On July 8th, we celebrated (virtually) the sixth edition of the Hereditary Breast Cancer Seminars organized by SOLTI and GEICAM, in collaboration with the Family and Hereditary Cancer Section of SEOM. The objectives of the Seminar were to: 1) provide training to all professionals involved in the diagnosis, monitoring and guidance of people susceptible to developing hereditary breast cancer, and 2) be a meeting point for sharing the latest advances in research and clinical practice in this disease.
At present, it is estimated that 5-10% of patients diagnosed with breast cancer have an inherited mutation. However, having a genetic change does not mean that the person will develop the tumor, but that person is more likely to develop it over their lifetime.
More accurate diagnoses
In the specific case of hereditary breast cancer, liquid biopsy saves patients from undergoing an invasive diagnostic procedure because it is performed using a blood sample. It allows for rapid and precise diagnosis, as it determines what the tumor is like and its alterations. Dr. Balmaña also notes, “liquid biopsy has allowed us to identify genetic changes that predict response to targeted therapies as well as the onset, throughout the disease, of genetic changes that reverse the function of BRCA1/2 proteins and identify patients less likely to respond to targeted therapies.”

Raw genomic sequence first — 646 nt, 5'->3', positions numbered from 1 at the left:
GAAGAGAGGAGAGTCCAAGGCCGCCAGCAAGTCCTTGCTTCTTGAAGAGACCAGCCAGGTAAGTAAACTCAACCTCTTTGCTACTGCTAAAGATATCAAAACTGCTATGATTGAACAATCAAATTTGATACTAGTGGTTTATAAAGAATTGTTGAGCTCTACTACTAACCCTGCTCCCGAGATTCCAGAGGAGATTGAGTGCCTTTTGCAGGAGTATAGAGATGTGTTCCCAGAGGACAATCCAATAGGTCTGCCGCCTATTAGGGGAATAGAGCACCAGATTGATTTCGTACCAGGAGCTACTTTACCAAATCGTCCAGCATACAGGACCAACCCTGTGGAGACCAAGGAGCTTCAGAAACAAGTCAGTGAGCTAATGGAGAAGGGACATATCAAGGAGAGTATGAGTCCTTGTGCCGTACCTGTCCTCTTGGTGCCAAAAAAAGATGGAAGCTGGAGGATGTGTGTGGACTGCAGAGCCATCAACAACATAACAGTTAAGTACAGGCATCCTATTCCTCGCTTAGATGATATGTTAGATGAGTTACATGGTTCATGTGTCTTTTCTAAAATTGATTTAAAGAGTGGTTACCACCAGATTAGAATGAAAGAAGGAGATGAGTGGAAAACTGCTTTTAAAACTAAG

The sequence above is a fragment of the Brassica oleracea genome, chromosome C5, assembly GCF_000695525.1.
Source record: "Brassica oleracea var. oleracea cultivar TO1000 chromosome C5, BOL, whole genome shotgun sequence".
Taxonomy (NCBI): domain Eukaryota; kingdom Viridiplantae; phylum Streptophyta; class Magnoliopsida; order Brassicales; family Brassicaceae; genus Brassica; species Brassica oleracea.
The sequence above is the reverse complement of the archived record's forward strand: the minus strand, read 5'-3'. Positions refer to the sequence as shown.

On the other hand, Dr. Elena Aguirre states that “the implementation of new sequencing technologies –next generation sequencing (NGS) – in clinical practice has made it possible to identify patients with molecular alterations that may lead to a suspected hereditary predisposition to cancer”.
These new tools will enable monitoring of the tumor during treatment or the detection of resistance that could affect treatment decisions. Therefore, genetic and pharmacological research in hereditary breast cancer is now also focusing on finding out which patients and at what time the disease could benefit from new therapies.
New treatment options
Increased understanding of molecular alterations has allowed for the personalization of drug therapy for women with BRCA1 or BRCA2 mutation. During 2020, two new drugs in the PARP inhibitor class became available in the National Health System catalog. These drugs have shown better results than chemotherapy in patients with advanced breast cancer and a germline mutation in one of the BRCA1 and 2 genes, according to two phase III studies. According to Dr. Balmaña, “PARP inhibitors are a highly effective treatment option for patients with cancer associated with a mutation in the BRCA1/2 genes.”
September 2020. Disponibles nuevas estrategias para predecir el riesgo a desarrollar cáncer de mama hereditario. Revista SEOM. 129, 48-49.